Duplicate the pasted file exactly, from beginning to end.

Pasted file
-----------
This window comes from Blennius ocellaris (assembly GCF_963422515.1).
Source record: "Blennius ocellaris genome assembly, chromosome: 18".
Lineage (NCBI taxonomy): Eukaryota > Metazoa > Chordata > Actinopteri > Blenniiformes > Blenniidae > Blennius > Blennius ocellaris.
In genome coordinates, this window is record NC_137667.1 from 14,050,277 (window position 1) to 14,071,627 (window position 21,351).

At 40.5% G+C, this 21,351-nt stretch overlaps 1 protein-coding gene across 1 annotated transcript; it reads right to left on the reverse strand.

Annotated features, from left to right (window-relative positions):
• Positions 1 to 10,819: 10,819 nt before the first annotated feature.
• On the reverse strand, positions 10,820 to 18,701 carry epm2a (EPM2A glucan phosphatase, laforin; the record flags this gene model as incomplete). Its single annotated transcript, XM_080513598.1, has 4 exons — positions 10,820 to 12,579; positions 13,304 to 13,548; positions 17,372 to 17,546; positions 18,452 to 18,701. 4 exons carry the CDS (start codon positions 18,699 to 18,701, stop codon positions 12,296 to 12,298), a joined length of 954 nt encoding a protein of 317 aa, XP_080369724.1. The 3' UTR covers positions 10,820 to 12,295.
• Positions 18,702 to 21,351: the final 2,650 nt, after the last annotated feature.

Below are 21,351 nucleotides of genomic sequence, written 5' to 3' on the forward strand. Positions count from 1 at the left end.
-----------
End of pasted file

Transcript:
This window comes from Blennius ocellaris (assembly GCF_963422515.1).
Source record: "Blennius ocellaris genome assembly, chromosome: 18".
Lineage (NCBI taxonomy): Eukaryota > Metazoa > Chordata > Actinopteri > Blenniiformes > Blenniidae > Blennius > Blennius ocellaris.
In genome coordinates, this window is record NC_137667.1 from 14,050,277 (window position 1) to 14,071,627 (window position 21,351).

At 40.5% G+C, this 21,351-nt stretch overlaps 1 protein-coding gene across 1 annotated transcript; it reads right to left on the reverse strand.

Annotated features, from left to right (window-relative positions):
• Positions 1 to 10,819: 10,819 nt before the first annotated feature.
• On the reverse strand, positions 10,820 to 18,701 carry epm2a (EPM2A glucan phosphatase, laforin; the record flags this gene model as incomplete). Its single annotated transcript, XM_080513598.1, has 4 exons — positions 10,820 to 12,579; positions 13,304 to 13,548; positions 17,372 to 17,546; positions 18,452 to 18,701. 4 exons carry the CDS (start codon positions 18,699 to 18,701, stop codon positions 12,296 to 12,298), a joined length of 954 nt encoding a protein of 317 aa, XP_080369724.1. The 3' UTR covers positions 10,820 to 12,295.
• Positions 18,702 to 21,351: the final 2,650 nt, after the last annotated feature.

Below are 21,351 nucleotides of genomic sequence, written 5' to 3' on the forward strand. Positions count from 1 at the left end.